Marketing is key when hoping to drive attendees to your event. You’ve set up Facebook events. You’re tweeting regularly and the ticket sales are beginning to come in. So, it might be easy to overlook the non-digital promotion technique—posters. But done right, eye candy can draw people in to read the details.

There are plenty of templates and designs to choose from, with many companies offering them online. But perhaps it’s best to look to the past, when posters were at the forefront of event promotion, to see what worked best to drive sales and attendance.

1. Take the Text Out

With social media and email campaigns filled with every minor detail, it’s easy to drown a poster in text. But visual calls to action don’t need to include everything. Boil wordy designs down to the basics, then add the website they can go to for more details. Clutter officially cut.

2. Title, Heading, Who, What, When

That’s the formula. Similar to the above, overwhelming amounts of information won’t excite people. So, use the title of the event, provide a short heading underscoring what the event is about and the details that matter most. Skip what type of food will be served to save space for the sizzle.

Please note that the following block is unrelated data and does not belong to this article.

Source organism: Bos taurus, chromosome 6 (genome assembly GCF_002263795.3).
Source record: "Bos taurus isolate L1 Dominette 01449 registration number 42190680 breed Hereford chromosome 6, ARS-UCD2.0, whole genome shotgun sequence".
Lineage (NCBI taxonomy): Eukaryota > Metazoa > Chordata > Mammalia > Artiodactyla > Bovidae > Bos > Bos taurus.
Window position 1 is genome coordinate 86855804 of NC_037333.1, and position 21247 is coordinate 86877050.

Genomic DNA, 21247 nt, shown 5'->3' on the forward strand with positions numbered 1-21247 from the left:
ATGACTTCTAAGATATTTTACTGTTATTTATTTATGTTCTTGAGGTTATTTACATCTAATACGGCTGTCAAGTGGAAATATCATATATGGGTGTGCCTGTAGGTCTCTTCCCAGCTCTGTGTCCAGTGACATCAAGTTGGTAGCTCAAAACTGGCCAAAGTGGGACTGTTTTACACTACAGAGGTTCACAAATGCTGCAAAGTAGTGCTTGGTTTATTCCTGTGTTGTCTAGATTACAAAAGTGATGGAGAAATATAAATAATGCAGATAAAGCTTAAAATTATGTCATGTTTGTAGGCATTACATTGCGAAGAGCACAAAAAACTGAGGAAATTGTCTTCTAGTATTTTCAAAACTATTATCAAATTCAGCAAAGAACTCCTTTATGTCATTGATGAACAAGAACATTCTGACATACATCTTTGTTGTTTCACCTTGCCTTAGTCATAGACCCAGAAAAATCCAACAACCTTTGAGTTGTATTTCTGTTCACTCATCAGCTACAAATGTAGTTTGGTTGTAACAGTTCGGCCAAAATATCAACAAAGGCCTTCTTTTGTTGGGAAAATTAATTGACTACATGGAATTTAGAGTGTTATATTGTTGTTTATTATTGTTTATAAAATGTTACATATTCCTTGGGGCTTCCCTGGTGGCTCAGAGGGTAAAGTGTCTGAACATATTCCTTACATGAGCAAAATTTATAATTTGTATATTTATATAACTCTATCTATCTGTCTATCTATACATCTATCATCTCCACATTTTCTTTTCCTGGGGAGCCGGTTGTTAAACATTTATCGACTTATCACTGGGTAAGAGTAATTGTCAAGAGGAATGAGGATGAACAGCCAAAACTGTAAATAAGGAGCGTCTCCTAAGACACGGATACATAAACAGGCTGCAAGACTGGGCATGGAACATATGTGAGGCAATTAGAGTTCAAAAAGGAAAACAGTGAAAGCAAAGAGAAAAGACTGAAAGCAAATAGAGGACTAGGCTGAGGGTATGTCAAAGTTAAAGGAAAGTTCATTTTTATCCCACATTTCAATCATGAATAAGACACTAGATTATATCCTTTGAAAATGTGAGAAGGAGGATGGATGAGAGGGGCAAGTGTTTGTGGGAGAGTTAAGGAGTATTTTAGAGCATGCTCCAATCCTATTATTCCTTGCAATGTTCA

3. Make the Graphic Relevant

Is it a beach party? Add some sun and waves to your poster. A concert? Add some musical instruments. A barbecue? Place text in the layers of a burger. Basically, give your poster a theme. Once you’ve chosen that, consider how you’ll design the text to fit it, rather than the other way around.

4. Color it In

Black and white is for newspapers. Vintage posters were bursting with color, and emulating them will give you the best results. You want potential attendees’ eyes to be drawn to the poster in the store window, rather than glossing over it. Bright colors and color contrast are important and more appealing to the eye.

5. Make it Big

Make the title one of the largest parts of the page. Ideally, the graphic—which is full of color, right?—will catch their attention, and they’ll be able to read your event name from six feet away. Font choice is also extremely important, and while some may look aesthetically pleasing, they may be impossible to read. Test out fonts and see if you can read them from across the room before making a concrete decision.